In his evidence at the trial of Radovan Karadzic, Mihajlo Orlovic renounced all his texts and reports published or broadcast on the radio during the war. As Orlovic explained, it was a ‘time of propaganda’ and editors rewrote his texts. Even today Orlovic still doesn’t believe that mass crimes were perpetrated against the non-Serb population in Sanski Most. According to Orlovic, they were ‘individual incidents’ of sick persons and drunkards

Mihajlo Orlovic, witness at the Radovan Karadzic trialMihajlo Orlovic, witness at the Radovan Karadzic trial

Mihajlo Orlovic gave evidence at the trial of Radovan Karadzic. Now a journalist with the RTRS, during the war Orlovic worked for the Serb Radio in Sanski Most. In his statement to Karadzic’s defense Orlovic stated that the Muslims were responsible for the first incidents in Sanski Most. This prompted the Crisis Staff to broadcast an appeal over the radio urging everyone to lay down the arms and military equipment. Some people ignored the call, Orlovic said. The women, children and elderly were told to come out of their houses in order for the premises to be searched for weapons. Also, Orlovic noted in his statement that many citizens of ‘all ethnic backgrounds’ left Sanski Most ‘because of poverty and lack of personal security prevalent in the war’, but ‘several thousand Muslims’ remained in Sanski Most municipality during the war. According to the 1991 census, there were 28,000 Muslims living in Sanski Most.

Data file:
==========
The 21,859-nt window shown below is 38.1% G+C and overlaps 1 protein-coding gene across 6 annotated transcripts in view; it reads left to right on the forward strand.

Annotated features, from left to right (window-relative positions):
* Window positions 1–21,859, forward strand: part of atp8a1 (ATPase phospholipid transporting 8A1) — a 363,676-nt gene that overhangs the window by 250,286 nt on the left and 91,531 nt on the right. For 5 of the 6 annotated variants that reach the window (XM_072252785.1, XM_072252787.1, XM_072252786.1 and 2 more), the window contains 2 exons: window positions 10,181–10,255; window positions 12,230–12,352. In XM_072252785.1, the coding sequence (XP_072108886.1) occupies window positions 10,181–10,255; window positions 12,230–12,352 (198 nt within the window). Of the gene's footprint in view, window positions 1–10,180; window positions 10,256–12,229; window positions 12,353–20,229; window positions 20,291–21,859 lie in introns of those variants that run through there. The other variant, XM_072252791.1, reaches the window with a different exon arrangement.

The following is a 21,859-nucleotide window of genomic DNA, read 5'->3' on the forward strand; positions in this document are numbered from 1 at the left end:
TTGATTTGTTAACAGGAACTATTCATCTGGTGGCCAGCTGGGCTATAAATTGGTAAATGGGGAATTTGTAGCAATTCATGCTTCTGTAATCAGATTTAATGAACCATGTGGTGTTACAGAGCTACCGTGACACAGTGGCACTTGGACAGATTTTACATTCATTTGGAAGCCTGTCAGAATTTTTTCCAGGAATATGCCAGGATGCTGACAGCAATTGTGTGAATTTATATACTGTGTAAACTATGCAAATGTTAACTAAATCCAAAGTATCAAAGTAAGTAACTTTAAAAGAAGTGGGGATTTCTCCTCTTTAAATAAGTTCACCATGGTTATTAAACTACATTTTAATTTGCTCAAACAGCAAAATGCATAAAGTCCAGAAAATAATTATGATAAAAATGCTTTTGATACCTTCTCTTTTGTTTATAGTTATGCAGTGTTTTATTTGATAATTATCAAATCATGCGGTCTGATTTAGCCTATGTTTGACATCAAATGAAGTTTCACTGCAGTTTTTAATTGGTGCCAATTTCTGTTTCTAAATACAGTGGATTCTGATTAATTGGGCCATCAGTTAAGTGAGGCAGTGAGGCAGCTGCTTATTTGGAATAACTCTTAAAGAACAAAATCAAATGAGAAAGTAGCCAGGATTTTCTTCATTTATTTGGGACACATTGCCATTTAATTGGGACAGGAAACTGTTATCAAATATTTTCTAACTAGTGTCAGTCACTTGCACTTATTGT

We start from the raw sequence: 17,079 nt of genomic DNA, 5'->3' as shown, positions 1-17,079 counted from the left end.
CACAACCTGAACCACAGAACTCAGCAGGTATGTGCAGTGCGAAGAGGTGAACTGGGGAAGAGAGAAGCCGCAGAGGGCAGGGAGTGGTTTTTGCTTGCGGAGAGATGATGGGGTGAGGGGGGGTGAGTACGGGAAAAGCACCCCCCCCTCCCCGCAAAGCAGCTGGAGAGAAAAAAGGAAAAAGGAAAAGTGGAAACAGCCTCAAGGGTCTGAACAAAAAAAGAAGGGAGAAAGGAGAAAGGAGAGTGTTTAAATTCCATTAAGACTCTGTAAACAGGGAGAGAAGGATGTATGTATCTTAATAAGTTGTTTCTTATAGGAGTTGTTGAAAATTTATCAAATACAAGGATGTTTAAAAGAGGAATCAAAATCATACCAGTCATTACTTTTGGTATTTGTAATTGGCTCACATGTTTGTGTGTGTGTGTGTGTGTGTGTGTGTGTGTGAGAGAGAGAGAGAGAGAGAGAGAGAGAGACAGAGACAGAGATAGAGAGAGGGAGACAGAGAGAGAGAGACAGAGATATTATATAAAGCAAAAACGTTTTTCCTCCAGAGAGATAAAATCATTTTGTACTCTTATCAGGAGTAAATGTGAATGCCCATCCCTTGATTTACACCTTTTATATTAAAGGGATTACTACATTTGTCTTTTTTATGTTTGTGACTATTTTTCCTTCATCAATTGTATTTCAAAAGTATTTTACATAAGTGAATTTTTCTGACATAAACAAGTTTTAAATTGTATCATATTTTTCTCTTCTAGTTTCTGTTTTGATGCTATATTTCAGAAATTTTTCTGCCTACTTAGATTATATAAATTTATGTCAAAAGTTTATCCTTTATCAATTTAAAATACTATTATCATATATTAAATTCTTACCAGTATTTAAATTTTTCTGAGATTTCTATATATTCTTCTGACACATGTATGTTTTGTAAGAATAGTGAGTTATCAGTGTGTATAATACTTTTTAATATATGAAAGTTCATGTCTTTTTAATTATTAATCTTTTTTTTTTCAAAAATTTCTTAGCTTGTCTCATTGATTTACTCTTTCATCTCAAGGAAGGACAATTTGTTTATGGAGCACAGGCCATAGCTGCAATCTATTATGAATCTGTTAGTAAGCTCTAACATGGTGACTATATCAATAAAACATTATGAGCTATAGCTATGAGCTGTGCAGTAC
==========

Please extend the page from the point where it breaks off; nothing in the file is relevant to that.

In the cross-examination, prosecutor Amir Zec put it to Orlovic that during the war he was ‘actively involved in spreading fear’ among the Serb population. Prosecutor Zec corroborated the claim with quotes from Orlovic’s wartime texts. In them Orlovic wrote about ‘clouds of dark foreboding’ and a new ‘genocide’ threatening the Serb nation once more after 1941, that ‘shouldn’t happen again’. Orlovic called the meetings with Muslim and Croat representatives ‘peace-mongering hogwash’; according to him their primary goal was to ‘tranquilize the Serb people’. In his texts, Orlovic wrote about some Muslim intellectuals, describing them as ‘not the brightest’, ‘fat and pumpkin-like’, ‘having pockmarked faces’ and the like. Orlovic now renounced all his previous war texts explaining that it was a time of ‘general propaganda’. ‘Everything I published during the war is questionable’, Orlovic replied to the prosecutor adding that his editors changed his texts and added various ‘epithets’.

In Orlovic’s opinion, the crimes against the non-Serbs in Sanski Most, as alleged in the indictment, were also questionable. Prosecutor Zec reminded him that the Serb forces shelled Mahala in late May 1992. Many citizens were killed and thousands of them were taken to prison camps. The prosecutor went on to ask Orlovic if he knew about the killing of Muslims in Mahala, Hrustovo and other non-Serb settlements. Orlovic replied that ‘various disinformation and rumors’ were doing the rounds at that time. Even today, after 20 years Orlovic didn’t believe those stories. According to Orlovic, there were incidents and individuals who were not part of the system were responsible for them. In the re-examination Orlovic told Karadzic that 1992 was a ‘red-hot year’. Individuals who were ‘sick’ or ‘under influence of alcohol’ were responsible for the crimes, Orlovic claimed.